Recently experimental techniques for the sampling and analysis of dissolved noble gases in the pore water of lake sediments were developed. First applications of these methods indicate that dissolved noble gases in sediment pore water are promising proxies for (palaeo) environmental conditions in lakes and in the ocean, and for the transport of solutes in the sediment and their release into the overlying water body and into the atmosphere.
The key conclusion of all these studies is that in some sediments the diffusivity of noble gases in the sediment pore water is similar to their molecular diffusivity in bulk water. In other sediments, however, noble gases are quantitatively trapped in the sediment and diffusion is therefore strongly suppressed. This trapping results in a stratigraphically controlled noble-gas record in the sediment, which allows a time scale to be associated with the noble gas record in the pore water. However, the mechanisms resulting in this noble-gas trapping remain to be identified. A mechanistic understanding of the diffusion suppression is required to establish the conceptual basis needed for future applications of noble gases as proxies for environmental conditions and transport of pore fluids.
The aims of the PhD research project proposed here are (i) to improve the mechanistic understanding of how and why noble gases are trapped in some sediments, but not in others (work packages A and B) and (ii) to apply the methods and concepts established in our previous projects in a study targeted at specific geological and environmental questions in a Swiss lake (work package C):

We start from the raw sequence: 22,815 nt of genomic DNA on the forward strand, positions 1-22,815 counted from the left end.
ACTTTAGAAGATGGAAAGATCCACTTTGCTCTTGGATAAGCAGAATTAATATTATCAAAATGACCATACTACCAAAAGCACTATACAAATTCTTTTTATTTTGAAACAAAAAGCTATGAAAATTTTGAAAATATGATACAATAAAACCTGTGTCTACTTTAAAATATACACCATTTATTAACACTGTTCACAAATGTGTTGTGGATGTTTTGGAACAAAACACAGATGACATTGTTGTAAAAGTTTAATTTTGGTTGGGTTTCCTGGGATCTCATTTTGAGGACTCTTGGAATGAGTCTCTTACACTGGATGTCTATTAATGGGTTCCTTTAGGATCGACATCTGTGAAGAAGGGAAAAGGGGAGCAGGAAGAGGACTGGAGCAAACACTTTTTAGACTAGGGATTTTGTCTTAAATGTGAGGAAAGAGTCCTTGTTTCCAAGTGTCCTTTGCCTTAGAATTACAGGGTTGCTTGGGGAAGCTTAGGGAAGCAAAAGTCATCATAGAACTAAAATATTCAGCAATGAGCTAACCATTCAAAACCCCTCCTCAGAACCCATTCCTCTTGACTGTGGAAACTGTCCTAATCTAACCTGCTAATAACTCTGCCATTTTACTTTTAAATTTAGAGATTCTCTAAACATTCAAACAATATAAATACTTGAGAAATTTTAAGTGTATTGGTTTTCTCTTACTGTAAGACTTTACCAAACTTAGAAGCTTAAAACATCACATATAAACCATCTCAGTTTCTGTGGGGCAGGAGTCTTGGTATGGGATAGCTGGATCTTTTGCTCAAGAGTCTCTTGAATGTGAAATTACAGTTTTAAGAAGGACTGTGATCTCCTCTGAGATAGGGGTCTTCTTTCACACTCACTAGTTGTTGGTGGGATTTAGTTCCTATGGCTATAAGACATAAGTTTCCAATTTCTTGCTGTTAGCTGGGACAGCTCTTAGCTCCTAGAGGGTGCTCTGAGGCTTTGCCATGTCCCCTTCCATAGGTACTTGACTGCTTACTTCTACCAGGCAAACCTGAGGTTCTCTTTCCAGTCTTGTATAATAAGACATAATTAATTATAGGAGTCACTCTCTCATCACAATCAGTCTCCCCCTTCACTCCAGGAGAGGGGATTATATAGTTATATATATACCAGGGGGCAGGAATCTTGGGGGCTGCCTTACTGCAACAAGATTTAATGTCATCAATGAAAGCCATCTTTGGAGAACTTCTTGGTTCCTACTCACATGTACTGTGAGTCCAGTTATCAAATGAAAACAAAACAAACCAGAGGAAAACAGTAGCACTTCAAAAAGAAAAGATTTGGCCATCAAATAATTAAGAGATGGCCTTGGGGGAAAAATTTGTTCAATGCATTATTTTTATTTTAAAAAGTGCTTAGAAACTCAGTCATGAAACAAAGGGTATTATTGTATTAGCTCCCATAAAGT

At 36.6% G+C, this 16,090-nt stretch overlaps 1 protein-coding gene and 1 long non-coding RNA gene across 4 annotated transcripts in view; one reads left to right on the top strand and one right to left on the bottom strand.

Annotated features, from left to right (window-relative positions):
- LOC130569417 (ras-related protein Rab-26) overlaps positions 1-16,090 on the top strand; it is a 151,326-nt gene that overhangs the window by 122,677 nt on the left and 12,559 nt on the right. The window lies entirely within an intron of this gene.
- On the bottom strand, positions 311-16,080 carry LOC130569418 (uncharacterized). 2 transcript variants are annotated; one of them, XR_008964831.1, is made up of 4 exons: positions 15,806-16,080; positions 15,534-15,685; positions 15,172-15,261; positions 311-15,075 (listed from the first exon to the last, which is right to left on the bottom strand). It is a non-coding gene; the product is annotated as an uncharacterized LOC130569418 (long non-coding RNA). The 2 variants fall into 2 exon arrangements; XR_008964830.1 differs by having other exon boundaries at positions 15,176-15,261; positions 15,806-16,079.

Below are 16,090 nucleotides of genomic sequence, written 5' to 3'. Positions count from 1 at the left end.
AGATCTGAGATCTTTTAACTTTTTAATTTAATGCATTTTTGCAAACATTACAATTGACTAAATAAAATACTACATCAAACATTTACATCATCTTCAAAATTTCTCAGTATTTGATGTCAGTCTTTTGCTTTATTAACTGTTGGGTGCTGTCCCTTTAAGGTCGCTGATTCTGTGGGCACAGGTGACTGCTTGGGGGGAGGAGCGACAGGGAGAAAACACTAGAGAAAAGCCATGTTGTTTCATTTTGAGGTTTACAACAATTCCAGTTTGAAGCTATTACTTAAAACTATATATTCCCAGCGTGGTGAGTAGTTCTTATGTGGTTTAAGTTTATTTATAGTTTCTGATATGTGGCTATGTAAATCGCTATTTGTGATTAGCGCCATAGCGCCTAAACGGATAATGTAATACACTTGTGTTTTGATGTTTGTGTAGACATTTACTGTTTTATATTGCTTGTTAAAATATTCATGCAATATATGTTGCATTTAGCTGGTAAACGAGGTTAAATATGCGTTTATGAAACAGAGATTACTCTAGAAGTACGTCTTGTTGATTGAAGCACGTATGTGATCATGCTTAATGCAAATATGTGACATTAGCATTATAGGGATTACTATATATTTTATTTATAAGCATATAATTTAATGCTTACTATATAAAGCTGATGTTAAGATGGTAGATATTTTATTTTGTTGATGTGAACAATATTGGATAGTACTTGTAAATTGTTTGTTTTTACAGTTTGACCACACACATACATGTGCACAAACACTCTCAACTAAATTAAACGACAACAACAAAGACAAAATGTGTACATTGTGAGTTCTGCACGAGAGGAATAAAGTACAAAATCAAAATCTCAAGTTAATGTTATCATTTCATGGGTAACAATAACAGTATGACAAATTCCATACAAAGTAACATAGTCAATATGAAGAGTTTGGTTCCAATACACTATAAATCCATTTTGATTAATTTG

A. Study of microscopic pore-space geometry in relation to diffusion suppression: We aim to study the microscopic pore-space geometry of different sediments to identify the mechanisms that result in noble-gas trapping in the sediment.
B. Quantification of the effective diffusivities of noble-gas isotopes: We aim to measure the effective noble-gas diffusivities in different sediments to quantify the extent of the diffusion suppression.
C. Investigation of the dynamics and origin of CH4-rich fluids in the sediment of Lake Lungern (Switzerland): the sediments of Lake Lungern contain large amounts of CH4-rich fluids. We aim to use noble-gas isotopes as proxies for the transport and origin of these fluids, which may also be associated with the formation of distinct dome-like elevations (mounds) on the generally flat lake floor.
Based on these approaches, we aim to consolidate and further expand the uses of noble gas geochemistry as a widely applicable tool to study the transport of fluids and solutes in unconsolidated sediments, and to extend the area of application of noble-gas geochemistry in the environmental sciences.
Furthermore, knowledge of the transport properties of noble gases in relation to the characteristics of the sediment will allow targeted choices of the most suitable study sites for future research projects. Also, this work will be of direct benefit to other research not covered by the current project. For instance, interpretation of the noble-gas data that will be obtained from the deep-drilling sediment cores of Lake Van (Turkey) within the framework of the ICDP-PaeloVan project will benefit directly from the improved knowledge on noble-gas trans- port mechanisms in lake.